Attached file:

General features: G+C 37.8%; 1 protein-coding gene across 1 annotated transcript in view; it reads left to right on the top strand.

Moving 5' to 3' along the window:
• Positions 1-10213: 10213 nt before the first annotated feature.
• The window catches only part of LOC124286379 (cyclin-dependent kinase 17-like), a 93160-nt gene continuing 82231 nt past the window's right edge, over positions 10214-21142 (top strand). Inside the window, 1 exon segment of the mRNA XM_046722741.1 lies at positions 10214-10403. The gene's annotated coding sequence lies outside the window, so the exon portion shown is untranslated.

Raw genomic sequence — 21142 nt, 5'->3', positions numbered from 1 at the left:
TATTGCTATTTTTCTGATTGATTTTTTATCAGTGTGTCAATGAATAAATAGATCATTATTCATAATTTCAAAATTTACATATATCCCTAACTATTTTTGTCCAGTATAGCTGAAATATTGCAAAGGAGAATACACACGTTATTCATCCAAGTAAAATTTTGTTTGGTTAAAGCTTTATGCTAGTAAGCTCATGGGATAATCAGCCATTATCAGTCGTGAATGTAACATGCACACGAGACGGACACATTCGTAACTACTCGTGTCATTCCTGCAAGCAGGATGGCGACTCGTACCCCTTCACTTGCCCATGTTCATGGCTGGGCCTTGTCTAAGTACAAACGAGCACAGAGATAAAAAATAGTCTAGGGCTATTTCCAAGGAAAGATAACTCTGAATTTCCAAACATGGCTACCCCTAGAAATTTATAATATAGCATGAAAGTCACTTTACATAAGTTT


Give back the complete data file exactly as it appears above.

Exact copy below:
General features: G+C 37.8%; 1 protein-coding gene across 1 annotated transcript in view; it reads left to right on the top strand.

Moving 5' to 3' along the window:
• Positions 1-10213: 10213 nt before the first annotated feature.
• The window catches only part of LOC124286379 (cyclin-dependent kinase 17-like), a 93160-nt gene continuing 82231 nt past the window's right edge, over positions 10214-21142 (top strand). Inside the window, 1 exon segment of the mRNA XM_046722741.1 lies at positions 10214-10403. The gene's annotated coding sequence lies outside the window, so the exon portion shown is untranslated.

Raw genomic sequence — 21142 nt, 5'->3', positions numbered from 1 at the left:
TATTGCTATTTTTCTGATTGATTTTTTATCAGTGTGTCAATGAATAAATAGATCATTATTCATAATTTCAAAATTTACATATATCCCTAACTATTTTTGTCCAGTATAGCTGAAATATTGCAAAGGAGAATACACACGTTATTCATCCAAGTAAAATTTTGTTTGGTTAAAGCTTTATGCTAGTAAGCTCATGGGATAATCAGCCATTATCAGTCGTGAATGTAACATGCACACGAGACGGACACATTCGTAACTACTCGTGTCATTCCTGCAAGCAGGATGGCGACTCGTACCCCTTCACTTGCCCATGTTCATGGCTGGGCCTTGTCTAAGTACAAACGAGCACAGAGATAAAAAATAGTCTAGGGCTATTTCCAAGGAAAGATAACTCTGAATTTCCAAACATGGCTACCCCTAGAAATTTATAATATAGCATGAAAGTCACTTTACATAAGTTT